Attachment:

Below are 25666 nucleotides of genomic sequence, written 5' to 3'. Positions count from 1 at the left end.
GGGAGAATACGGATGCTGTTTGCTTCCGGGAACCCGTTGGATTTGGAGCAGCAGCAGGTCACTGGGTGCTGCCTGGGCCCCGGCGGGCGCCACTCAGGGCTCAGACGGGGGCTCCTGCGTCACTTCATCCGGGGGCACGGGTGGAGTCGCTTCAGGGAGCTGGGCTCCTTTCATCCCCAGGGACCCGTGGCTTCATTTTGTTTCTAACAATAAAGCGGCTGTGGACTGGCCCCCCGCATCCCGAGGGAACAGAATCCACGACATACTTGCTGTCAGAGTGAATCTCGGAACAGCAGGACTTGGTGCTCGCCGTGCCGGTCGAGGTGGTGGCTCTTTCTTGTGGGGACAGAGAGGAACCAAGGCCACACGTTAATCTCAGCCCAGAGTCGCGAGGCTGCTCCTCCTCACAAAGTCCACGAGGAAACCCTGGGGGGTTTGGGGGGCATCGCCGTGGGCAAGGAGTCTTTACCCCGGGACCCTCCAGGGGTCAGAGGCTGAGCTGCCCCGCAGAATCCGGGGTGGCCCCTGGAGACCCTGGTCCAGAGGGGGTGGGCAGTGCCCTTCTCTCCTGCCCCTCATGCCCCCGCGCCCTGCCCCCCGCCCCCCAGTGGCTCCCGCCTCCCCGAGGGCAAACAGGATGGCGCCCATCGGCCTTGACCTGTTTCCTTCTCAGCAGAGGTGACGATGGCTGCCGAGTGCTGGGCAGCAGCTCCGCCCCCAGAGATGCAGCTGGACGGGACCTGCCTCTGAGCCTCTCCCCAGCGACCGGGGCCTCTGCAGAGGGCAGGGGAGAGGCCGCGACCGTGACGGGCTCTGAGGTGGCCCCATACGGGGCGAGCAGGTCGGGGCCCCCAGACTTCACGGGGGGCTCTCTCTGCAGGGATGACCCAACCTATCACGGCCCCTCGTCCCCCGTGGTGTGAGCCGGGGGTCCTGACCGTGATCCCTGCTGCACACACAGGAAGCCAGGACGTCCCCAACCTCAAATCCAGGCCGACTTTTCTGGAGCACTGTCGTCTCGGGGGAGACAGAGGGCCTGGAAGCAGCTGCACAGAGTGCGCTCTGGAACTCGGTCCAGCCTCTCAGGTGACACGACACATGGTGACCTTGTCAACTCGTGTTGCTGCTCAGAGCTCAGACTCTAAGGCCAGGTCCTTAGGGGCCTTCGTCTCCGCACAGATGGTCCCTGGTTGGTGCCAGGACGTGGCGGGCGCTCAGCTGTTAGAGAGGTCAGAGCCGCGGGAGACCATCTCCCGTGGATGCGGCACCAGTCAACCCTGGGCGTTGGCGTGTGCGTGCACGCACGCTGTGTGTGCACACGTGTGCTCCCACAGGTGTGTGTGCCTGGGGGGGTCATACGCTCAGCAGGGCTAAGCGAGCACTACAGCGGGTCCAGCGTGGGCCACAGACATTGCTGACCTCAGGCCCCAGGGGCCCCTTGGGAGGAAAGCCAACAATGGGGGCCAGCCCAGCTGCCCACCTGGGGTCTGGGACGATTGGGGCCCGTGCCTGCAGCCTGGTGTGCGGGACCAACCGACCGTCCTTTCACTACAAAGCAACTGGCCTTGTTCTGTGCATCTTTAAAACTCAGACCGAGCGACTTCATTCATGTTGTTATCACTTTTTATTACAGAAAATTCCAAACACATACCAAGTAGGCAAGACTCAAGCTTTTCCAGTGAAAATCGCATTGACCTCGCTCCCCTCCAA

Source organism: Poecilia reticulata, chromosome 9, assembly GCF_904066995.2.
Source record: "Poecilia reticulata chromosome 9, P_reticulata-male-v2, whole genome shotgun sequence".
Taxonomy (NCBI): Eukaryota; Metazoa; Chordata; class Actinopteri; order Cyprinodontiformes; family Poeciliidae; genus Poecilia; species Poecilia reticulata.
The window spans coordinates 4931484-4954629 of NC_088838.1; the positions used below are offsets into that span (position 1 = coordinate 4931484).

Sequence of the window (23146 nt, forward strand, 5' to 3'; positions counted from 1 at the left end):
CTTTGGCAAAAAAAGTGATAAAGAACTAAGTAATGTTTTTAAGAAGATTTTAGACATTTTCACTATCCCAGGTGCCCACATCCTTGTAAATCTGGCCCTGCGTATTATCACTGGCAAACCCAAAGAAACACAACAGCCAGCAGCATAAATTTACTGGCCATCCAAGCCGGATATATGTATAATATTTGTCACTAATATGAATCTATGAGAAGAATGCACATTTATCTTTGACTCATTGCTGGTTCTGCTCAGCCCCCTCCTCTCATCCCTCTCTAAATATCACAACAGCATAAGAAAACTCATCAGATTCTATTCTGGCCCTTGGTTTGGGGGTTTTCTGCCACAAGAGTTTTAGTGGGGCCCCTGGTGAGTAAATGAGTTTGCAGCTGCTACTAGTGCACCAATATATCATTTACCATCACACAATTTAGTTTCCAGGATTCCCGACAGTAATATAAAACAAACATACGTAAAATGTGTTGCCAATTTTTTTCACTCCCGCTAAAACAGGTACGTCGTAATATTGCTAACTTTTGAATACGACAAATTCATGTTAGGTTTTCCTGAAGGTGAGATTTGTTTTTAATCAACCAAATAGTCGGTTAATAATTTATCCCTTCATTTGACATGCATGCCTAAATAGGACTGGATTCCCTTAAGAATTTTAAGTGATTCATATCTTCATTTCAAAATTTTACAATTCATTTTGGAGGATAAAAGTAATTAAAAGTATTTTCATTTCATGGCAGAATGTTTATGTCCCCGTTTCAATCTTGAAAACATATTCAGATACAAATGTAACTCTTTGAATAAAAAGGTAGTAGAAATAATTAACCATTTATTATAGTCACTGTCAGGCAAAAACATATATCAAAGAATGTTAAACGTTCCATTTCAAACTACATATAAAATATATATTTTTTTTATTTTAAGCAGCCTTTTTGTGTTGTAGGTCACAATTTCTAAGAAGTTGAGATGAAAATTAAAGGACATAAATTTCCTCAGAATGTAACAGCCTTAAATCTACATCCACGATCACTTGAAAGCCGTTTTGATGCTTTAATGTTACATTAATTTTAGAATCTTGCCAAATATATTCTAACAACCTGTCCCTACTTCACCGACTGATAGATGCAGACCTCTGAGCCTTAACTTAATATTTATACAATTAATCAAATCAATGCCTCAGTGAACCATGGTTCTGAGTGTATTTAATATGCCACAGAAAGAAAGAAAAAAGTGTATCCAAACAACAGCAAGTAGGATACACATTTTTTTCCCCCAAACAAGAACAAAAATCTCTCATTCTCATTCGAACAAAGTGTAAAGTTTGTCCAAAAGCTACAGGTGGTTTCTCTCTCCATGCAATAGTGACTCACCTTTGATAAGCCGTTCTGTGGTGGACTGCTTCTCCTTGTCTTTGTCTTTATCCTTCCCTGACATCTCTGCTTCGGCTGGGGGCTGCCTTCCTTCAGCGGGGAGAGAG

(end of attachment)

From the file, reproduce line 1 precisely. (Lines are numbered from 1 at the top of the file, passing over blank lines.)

Below are 25666 nucleotides of genomic sequence, written 5' to 3'. Positions count from 1 at the left end.